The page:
Amdewerq (Amdework), (amdewerk) (Amharic "a pillar of gold") is a town in northern Ethiopia. Located in the Wag Hemra Zone of the Amhara Region, this town has a latitude and longitude of Coordinates: with an elevation of 2421 meters above sea level. Amde Werq is the administrative centre of Dehana woreda. The word Dehana means "poor come here" in Ethiopian (Amharic) language. Deha means poor and na means come to a male gender.
The town is situated on a plateau and has Dega (temperate) climate. The western section of the town is sheltered by the Debba mountain ranges. Immediately to the south western edge of Amde-Werq is a large plain known as Goodgooda. Goodgooda is a flat terrain approximately three thousand hectares in size. Adjoining the northern section of the Goodgooda Plain is an ever green grazing field called Quilla. This medow/plain is approximately 2000 hectares and was the battle ground of Tiso Gobeze of Wolqyet and Gobeze Gebre-medhin of Wag, where the latter won the war and took the name Tekle Giyorgis II (Ge'ez ተክለ ጊዮርጊስ, "Plant of Saint George") and became nəguse negäst (emperor) of Ethiopia from 1868 to 1872. Today Quilla is a communal grazing land.
Biwool, situated about two kilometres east of Amdewerq, is the highest mountain in the area. Geologically speaking, much of Amde Werq is sandstone country. That said, there are spots, particularly in the low laying farming lands, that derive their substrates from granite and rich basalt rocks.
There are numerous rivers, creeks and fountains in Dehana. This is particularly true in places immediately west of Amde-Werq. The people of Amde Werq get their drinking water from a fountain located immediately south west of the township. The name of this vital fountain is Geredalga, which literally means "a throne of the domestic maids". As the only source of water close to the township, the girls or women used to sit there for several hours waiting for their turn to draw water; and thus the name implies going to Gered-Alga is like going to a vacation from the usual back breaking work. The main rivers around Amde Werq are: the Sebeha, Arri, Ebbi, Zentekerna and Merri. The biggest of all the rivers in the area is, of course, the Tekezé.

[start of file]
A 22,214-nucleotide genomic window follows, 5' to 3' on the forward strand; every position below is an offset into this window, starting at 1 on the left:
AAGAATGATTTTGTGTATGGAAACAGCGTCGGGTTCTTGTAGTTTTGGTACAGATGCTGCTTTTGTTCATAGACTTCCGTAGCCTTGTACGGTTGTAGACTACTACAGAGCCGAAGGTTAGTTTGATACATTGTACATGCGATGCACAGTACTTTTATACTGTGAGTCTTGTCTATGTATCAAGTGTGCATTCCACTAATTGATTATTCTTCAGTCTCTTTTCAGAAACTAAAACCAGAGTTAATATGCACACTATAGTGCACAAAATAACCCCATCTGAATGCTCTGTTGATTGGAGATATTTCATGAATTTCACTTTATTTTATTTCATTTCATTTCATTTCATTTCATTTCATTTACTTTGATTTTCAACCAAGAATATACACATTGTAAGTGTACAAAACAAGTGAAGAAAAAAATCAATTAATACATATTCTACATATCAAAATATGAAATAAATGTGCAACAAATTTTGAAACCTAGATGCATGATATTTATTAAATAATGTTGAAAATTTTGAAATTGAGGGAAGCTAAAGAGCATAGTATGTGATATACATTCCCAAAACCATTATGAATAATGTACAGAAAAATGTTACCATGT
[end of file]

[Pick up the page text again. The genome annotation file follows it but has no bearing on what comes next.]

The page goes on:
Forestry and wildlife
One of the most dominant tree species around the town of Amde Werq used to be Woyrra or African Olive. As a result of land clearing for agriculture, firewood and housing purposes, the countryside around Amde-Werq is devoid of its original/natural vegetation. Today, those original tree species and shrubs are only found in church yards. (As people are not allowed to cut trees growing in church yards) trees found in church yards reflect the diversity of tree species that once occurred in and around Amde Werq. For instance when one visits the Amde-werq Cherqos church, it becomes apparent as to the type of vegetation that once covered the Amde Werq landscape. Nowadays, Behar Zaff, a Eucalyptus species introduced from Australia, a little over a hundred years ago by Emperior Minilik II, dominates the landscape. Although this fast growing tree, Eucalyptus globulus is helping the people in terms of providing fuel for cooking and other domestic consumptions, the genera to which this tree species belongs is known to possess an inhibitive effect on the growth and development of native plant species.
Native vegetation clearing or habitat modification in and around Amde Werq has caused a decline in population size and the local extinction of many of the native animals. Native animals include beautiful squirrels and the baboons (Cilladdas) that used to be found in the rock outcrops and cliffs of Amdeworq. A few decades ago, Cilladdas used to be seen roaming and foraging around the edge of the town including around General Hailu Kebede Primary School.
Agriculture and difficulties
Agriculture is the main livelihood of the people of Dehana. While the Quilla medow is strictly used for grazing purposes, the Goodgooda plain on the other hand is often used to grow wheat, barley or broad Beans.